The Compulsive Reader News
Volume 19, Issue 5, 1 May 2018
IN THIS ISSUE
New Reviews at Compulsive Reader
Hello readers. Here is the latest batch of reviews:
An interview with A.E. Sawan
The author of Al Shabah: An Assassin’s Story talks about his debut novel and his inspiration for writing it, the blending of non-fiction with fiction, the challenges of writing about difficult and personal things, the steep learning curve of a first novel, and lots more. Read more: http://www.compulsivereader.com/2018/04/25/an-interview-with-a-e-sawan/
A review of the Lost Flowers of Alice Hart by Holly Ringland
There is a kind of magic that is woven through the book, primarily from the language of flowers that works in conjunction with the semantical story but has its own silent meaning. Flannel flowers mean “what is lost is found”, Sturt’s Desert Peas, which are integral to the plot, mean “Have courage, take heart”, and Foxtails mean “Blood of my blood”. These flowers become Alice’s language when words fail her. Read more: http://www.compulsivereader.com/2018/04/24/a-review-of-the-lost-flowers-of-alice-hart-by-holly-ringland
A review of Rome’s Sacred Flame by Robert Fabbri
Throughout the reading my mind often reflected back to Colleen McCullough’s collection. She remodelled Gaius Julius Caesar to her own interpretation and I sensed the same thing happening with Robert Fabbri’s Titus Flavivus Vespasianus. In this book he wastes little time in dispatching friend or foe (including his brutalised wife) into the next world with his trusty gladius. I can understand why this is a bestselling series with an ever-growing audience. Read more: http://www.compulsivereader.com/2018/04/21/a-review-of-romes-sacred-flame-by-robert-fabbri/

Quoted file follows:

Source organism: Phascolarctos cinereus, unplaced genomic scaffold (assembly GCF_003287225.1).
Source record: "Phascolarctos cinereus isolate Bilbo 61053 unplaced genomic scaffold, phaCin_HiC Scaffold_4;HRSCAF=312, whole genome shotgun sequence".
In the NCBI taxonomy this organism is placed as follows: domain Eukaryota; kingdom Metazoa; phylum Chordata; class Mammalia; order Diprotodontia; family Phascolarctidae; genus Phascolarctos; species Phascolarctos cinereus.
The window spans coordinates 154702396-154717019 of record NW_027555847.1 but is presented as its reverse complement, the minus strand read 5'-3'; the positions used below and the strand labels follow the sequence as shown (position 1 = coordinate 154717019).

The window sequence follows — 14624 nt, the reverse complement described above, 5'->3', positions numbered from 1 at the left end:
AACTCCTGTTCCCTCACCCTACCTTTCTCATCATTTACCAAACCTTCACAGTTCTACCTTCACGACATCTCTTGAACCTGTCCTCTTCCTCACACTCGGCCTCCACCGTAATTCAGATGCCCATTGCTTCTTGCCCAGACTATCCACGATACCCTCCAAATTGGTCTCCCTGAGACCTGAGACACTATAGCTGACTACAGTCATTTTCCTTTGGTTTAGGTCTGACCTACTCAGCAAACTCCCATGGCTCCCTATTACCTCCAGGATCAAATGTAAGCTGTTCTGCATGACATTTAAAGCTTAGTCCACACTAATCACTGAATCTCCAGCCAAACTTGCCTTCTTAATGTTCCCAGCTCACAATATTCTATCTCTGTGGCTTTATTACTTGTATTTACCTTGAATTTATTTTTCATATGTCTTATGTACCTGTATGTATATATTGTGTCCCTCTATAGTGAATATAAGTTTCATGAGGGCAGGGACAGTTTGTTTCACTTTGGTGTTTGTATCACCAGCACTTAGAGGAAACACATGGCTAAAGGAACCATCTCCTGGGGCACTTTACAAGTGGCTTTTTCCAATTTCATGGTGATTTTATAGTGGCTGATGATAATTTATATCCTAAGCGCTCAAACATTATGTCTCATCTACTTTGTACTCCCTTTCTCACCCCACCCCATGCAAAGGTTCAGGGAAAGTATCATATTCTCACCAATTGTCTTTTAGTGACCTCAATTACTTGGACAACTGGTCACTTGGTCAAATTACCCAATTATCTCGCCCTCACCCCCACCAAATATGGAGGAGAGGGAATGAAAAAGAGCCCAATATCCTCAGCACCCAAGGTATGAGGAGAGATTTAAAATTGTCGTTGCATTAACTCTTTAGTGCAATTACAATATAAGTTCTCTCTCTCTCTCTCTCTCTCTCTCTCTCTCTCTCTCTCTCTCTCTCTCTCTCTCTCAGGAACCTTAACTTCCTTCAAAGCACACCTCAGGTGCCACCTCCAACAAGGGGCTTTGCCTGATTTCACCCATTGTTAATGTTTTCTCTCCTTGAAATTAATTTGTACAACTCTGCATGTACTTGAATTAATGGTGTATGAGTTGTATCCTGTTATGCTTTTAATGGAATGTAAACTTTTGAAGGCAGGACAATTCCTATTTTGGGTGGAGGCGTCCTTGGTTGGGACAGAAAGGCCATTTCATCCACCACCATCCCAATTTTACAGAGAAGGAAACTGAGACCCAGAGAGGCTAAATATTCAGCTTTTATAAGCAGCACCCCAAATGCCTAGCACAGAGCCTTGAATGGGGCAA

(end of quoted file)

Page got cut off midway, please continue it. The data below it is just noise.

A review of Xaghra’s Revenge by Geoff Nelder
Geoff Nelder is one of those writers who seems to be able to work across multiple genres seamlessly. There’s always an element of action, a hint of steamy romance, and his trademark twist. In his latest novel, Xaghra’s Revenge, the twist is a mixture of history, science, horror and fantasy. The research that underlies this novel is obviously impeccable. The narrative is built on the true story of Turkish pirate Rais Dragut, a brutal and deranged man who, in 1551, captured the entire population of Gozo, one of the Maltese islands, and sold whoever survived the terrible journey into slavery in Northern Africa. Read more →
A review of Drift Stumble Fall by M. Jonathan Lee
Jonathan Lee mesmerizingly develops each story with baby steps that allow the release of tension, which is not necessarily predicated on a joyous turn of events. Sometimes tragedy must happen for this change of perspective, of new awareness and conscience. Mother Nature carries us along in its snowy arms, but it’s human love, wrapping around our fingers, that happily delivers us. Read more: http://www.compulsivereader.com/2018/04/16/a-review-of-drift-stumble-fall-by-m-jonathan-lee/
A review of Thrive Through Yoga by Nicola Jane Hobbs